The purpose of the bill is allegedly to stop piracy. I personally don’t think piracy is a problem and that it’s far more of a benefit than a detriment to marketing of creative materials. Apparently I am not the only one that thinks like that. The huge tech publisher O’Reilly has written a great piece on why SOPA and it’s ilk are really bad for business and why they don’t chase pirates. O’Reilly Media – Stop SOPA BTW the pirating of tech books is probably higher than of any other kind of book if counts on torrent sites are any indication. Yet O’Reilly’s business has grown continually. Isn’t that interesting. I, like a lot of people who have worked in tech and information related fields have probably bought more then 50 O’Reilly tech books in my lifetime, still have a couple on the shelf, even though I am very aware of where I can download them. Sure quite a few of them were bought at Book Warehouse or the Half Price Computer book store when they were remaindered, which is the phase just before they are shredded. Yes book sellers and publishers shred what they can’t sell. How many dollars of “potential revenue” is that worth? Similar fates await old CDs, DVDs, merchandise and other “potential revenue” sources governed by the SOPA pushers.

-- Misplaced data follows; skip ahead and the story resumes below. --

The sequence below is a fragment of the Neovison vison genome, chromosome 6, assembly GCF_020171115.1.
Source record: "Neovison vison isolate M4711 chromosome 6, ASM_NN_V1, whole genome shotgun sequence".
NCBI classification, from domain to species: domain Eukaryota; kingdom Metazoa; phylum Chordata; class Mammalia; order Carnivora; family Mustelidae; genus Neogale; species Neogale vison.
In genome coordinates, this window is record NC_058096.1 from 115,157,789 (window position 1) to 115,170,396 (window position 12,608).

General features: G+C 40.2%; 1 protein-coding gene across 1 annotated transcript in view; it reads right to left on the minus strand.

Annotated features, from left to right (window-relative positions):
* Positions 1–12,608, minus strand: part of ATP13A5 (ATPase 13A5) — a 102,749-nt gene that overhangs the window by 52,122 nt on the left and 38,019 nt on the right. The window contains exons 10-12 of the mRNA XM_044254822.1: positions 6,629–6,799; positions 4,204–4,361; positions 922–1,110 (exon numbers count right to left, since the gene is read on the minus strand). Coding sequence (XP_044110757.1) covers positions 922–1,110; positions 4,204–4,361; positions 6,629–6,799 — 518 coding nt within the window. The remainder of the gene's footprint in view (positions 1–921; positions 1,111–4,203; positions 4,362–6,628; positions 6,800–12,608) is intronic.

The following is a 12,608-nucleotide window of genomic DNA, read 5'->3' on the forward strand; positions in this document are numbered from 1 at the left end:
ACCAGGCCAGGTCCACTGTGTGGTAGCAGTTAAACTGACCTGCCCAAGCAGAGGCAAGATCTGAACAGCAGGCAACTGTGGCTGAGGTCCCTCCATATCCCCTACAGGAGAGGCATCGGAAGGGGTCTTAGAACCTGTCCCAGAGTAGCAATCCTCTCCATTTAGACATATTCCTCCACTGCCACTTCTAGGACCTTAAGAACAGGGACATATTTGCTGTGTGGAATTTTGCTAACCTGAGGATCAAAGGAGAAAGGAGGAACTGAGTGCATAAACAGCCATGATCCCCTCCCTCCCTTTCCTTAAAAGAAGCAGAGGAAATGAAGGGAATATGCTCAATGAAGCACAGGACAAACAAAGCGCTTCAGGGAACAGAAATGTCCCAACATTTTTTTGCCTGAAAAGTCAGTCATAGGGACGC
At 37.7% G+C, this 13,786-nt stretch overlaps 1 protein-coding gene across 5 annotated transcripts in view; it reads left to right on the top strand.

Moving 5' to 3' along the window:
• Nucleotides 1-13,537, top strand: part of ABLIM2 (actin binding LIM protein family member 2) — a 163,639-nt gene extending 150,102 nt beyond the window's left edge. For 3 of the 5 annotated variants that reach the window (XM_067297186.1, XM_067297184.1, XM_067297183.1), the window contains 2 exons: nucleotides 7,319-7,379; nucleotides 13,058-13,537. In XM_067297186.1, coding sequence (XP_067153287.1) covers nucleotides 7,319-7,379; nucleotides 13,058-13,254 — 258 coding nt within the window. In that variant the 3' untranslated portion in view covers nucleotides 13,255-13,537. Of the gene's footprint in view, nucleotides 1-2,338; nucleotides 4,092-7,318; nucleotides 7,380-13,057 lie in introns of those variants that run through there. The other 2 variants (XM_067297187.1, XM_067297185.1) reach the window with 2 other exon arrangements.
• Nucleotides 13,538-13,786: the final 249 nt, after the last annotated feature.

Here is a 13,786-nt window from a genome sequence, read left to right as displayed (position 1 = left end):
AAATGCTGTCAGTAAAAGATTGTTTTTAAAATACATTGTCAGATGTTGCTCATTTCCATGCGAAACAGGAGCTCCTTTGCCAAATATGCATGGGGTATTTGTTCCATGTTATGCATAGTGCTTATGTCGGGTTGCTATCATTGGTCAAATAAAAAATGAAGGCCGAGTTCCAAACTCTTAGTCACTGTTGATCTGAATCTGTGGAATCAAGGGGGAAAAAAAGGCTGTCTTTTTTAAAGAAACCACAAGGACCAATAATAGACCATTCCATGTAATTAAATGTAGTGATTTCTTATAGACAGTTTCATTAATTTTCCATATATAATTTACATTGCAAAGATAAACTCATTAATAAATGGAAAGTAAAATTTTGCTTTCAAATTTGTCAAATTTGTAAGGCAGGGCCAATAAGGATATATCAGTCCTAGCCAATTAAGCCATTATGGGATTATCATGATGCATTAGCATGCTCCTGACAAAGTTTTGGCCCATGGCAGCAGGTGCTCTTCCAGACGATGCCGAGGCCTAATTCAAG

So what is vociferously protected today with copyright violation hysteria is tomorrow’s garbage.

The question arose as to which blog I should put this piece on. I decided to put it here because I’ve addressed the issue of piracy at great length with a post here before; Steal This Book (or not) which was partly in response to the Shambhala Sun’s  post Digital dharma downloading: Is it sharing? Is it stealing?.

It would be interesting to know if any of the publishers of dharma material have ever shredded their own publications once they’ve gone out of print. I do know they send out an awful lot of review copies, for free, postage paid, because I have 2 books sitting beside me with another on the way.  They’d save a lot of money and staff time if they’d just ask those who will pirate the books to provide reviews on Amazon or elsewhere. They’d probably have a lot more reach than this blog (or any blog) as well.

And something else. If I review the book I will probably download a copy of it from somewhere if I can. Why? Because I don’t have time to retype all the paragraphs of quotes I might use in a review or an excerpt. I’d probably excerpt a lot more that way too. I am not a stenographer for the publisher.  It’s a lot more efficient to cut and paste for a review article, for which I am getting paid in the form of a free book which I may or may not have read had I seen it on a book store shelf, and which ultimately will become a shredded pile of paper at the end of its marketing life cycle. One publisher did start giving electronic copies. It requires so many logins and account setups that it was like I was trying to penetrate the Pentagon to get at the book. The book was then copy protected so I couldn’t cut and paste. To top it all off it was a time limited book, so it essentially deleted itself before I finished the review. So I deleted the review I had been working on and won’t review for them again. I can’t think of a way it could have been made more inconvenient.